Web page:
On each visit to NYC, I’ve carved out time to shop, because I love shopping, and NYC has the best.
4 days in NYC: if you have more time
Yes, I know – I’ve missed many of NYC’s iconic sights. If you are like me and can go, go, go, you’ll have time in your 4 days in NYC to fit in a few. Here are more experiences I enjoyed, but they didn’t leave the same lasting impression as the above.
- The Brooklyn Bridge: an architectural pleaser, this impressive bridge connecting Manhattan and Brooklyn is worth a walk over to snap photos and explore Brooklyn.
- Empire State Building or Top of the Rock (at Rockefeller Plaza): yes, they have amazing views of Manhattan, but they’re expensive and come with long line-ups. If you don’t want to pay and/or wait in lines, book accommodations with a rooftop patio. The views will be almost as good.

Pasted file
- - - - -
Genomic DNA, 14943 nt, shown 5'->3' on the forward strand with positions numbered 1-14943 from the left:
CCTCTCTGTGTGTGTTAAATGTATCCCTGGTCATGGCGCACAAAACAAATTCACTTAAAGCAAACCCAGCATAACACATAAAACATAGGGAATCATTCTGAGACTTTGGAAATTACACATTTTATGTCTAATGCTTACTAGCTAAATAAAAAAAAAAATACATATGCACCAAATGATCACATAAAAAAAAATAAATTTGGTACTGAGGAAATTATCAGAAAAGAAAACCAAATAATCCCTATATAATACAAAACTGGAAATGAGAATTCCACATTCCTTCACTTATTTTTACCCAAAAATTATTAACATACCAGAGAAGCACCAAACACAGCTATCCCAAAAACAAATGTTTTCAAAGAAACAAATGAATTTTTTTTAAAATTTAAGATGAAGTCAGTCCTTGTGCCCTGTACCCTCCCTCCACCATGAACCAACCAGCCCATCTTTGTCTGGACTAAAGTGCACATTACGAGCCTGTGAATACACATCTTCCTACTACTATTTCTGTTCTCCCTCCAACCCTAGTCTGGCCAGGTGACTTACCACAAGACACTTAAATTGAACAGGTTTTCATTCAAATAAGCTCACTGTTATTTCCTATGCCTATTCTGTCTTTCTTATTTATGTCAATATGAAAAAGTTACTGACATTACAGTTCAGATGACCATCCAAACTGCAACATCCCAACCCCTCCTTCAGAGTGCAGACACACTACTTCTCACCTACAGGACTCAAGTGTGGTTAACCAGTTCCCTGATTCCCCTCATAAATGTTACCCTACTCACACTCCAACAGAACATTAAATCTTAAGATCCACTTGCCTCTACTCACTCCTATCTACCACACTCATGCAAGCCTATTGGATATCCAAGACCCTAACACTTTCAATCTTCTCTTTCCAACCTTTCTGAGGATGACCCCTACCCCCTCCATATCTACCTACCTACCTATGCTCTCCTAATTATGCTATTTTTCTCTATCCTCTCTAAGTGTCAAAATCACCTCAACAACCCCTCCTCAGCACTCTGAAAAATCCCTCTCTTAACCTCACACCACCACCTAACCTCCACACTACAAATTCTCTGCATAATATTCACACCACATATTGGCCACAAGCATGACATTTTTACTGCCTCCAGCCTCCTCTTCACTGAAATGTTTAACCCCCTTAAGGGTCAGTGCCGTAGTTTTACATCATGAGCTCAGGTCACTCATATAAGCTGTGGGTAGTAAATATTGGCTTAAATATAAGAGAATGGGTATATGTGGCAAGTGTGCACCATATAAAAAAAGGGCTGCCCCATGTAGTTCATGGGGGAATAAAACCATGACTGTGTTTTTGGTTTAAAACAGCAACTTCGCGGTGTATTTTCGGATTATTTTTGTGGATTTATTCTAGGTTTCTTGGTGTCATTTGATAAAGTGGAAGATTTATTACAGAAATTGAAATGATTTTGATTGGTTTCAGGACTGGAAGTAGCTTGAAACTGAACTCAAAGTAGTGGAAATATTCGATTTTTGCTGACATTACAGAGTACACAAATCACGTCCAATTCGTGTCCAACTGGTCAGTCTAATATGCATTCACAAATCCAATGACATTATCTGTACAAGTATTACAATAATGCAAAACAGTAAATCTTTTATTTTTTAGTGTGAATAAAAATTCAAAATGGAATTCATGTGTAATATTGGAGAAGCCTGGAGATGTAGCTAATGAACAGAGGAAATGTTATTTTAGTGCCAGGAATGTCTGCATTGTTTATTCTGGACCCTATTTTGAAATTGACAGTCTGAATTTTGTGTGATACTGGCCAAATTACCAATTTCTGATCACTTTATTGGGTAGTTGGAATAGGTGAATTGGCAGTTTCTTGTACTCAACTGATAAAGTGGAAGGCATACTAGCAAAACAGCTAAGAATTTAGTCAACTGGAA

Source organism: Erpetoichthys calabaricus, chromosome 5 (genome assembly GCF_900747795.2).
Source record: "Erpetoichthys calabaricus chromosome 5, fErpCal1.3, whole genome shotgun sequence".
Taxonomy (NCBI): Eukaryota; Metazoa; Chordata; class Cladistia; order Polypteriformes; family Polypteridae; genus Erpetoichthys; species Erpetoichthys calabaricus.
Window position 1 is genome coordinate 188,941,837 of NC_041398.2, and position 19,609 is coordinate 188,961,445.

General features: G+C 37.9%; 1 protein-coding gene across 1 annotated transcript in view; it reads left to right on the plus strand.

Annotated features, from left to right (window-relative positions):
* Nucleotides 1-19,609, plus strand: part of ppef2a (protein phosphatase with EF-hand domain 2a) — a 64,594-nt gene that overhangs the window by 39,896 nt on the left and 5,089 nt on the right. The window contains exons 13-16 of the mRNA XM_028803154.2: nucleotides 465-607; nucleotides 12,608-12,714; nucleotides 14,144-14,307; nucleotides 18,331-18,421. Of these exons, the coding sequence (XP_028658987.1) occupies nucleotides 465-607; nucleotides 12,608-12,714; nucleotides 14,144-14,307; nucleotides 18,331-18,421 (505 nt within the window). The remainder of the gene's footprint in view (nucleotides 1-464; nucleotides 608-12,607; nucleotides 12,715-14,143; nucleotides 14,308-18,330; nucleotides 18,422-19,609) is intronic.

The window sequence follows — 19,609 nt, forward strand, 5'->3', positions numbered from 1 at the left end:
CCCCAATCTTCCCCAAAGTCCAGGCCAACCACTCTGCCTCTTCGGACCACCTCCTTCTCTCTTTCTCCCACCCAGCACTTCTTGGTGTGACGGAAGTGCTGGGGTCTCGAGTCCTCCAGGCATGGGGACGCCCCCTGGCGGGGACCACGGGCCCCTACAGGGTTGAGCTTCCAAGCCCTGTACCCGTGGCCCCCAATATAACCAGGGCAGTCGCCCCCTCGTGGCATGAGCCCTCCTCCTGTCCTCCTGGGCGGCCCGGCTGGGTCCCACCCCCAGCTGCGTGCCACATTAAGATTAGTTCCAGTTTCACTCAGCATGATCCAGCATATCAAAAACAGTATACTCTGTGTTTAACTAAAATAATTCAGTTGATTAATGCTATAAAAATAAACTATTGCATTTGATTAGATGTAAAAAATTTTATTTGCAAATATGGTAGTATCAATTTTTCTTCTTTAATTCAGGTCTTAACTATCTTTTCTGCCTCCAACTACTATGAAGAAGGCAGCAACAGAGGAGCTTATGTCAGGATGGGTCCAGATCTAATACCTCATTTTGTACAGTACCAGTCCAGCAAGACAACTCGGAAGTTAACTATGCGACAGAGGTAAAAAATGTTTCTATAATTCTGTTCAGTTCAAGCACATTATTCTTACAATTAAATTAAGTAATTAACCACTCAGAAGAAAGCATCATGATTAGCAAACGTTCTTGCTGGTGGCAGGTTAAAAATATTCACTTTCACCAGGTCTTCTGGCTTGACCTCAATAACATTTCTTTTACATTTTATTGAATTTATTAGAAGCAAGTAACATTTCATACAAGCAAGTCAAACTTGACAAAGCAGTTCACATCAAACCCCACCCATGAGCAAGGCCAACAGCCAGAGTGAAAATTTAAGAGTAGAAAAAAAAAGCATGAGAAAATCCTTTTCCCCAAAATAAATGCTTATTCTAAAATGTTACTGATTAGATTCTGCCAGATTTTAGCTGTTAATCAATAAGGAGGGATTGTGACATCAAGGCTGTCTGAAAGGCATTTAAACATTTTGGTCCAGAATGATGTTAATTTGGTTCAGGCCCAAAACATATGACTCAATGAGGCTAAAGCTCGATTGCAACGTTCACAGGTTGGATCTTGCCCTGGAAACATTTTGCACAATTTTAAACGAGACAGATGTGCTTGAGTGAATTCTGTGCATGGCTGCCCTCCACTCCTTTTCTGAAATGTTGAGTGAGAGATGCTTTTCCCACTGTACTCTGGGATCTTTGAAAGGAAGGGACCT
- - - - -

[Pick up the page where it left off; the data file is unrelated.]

- Grand Central Terminal: this massive and iconic train station seen in multiple movies is worth a stop.
- Staten Island Ferry: an experience I felt I had to do, but it wasn’t the most epic. The pros are that you get to see the Statue of Liberty (which looks exactly like you’d expect) and great views of Manhattan.
- Times Square: crazy busy, dirty, and hyper touristy, with people trying to sell you drugs left, right, and centre… but a sight to behold indeed.
- Other Museums: if you’re into art (I’m not really), check out the Metropolitan Gallery or the Museum of Modern Art (MOMA). There are multiple other museums of course – such as the Museum of Natural History and even the Museum of Sex.
I hope these epic, unique, and iconic experiences are perfect for your 4 days in NYC. It’s a city where you feel like you can never do it all, because as Alicia Keys says, “there’s nothing you caaaaaan’t do…” It’s best to leave knowing you’ll be back.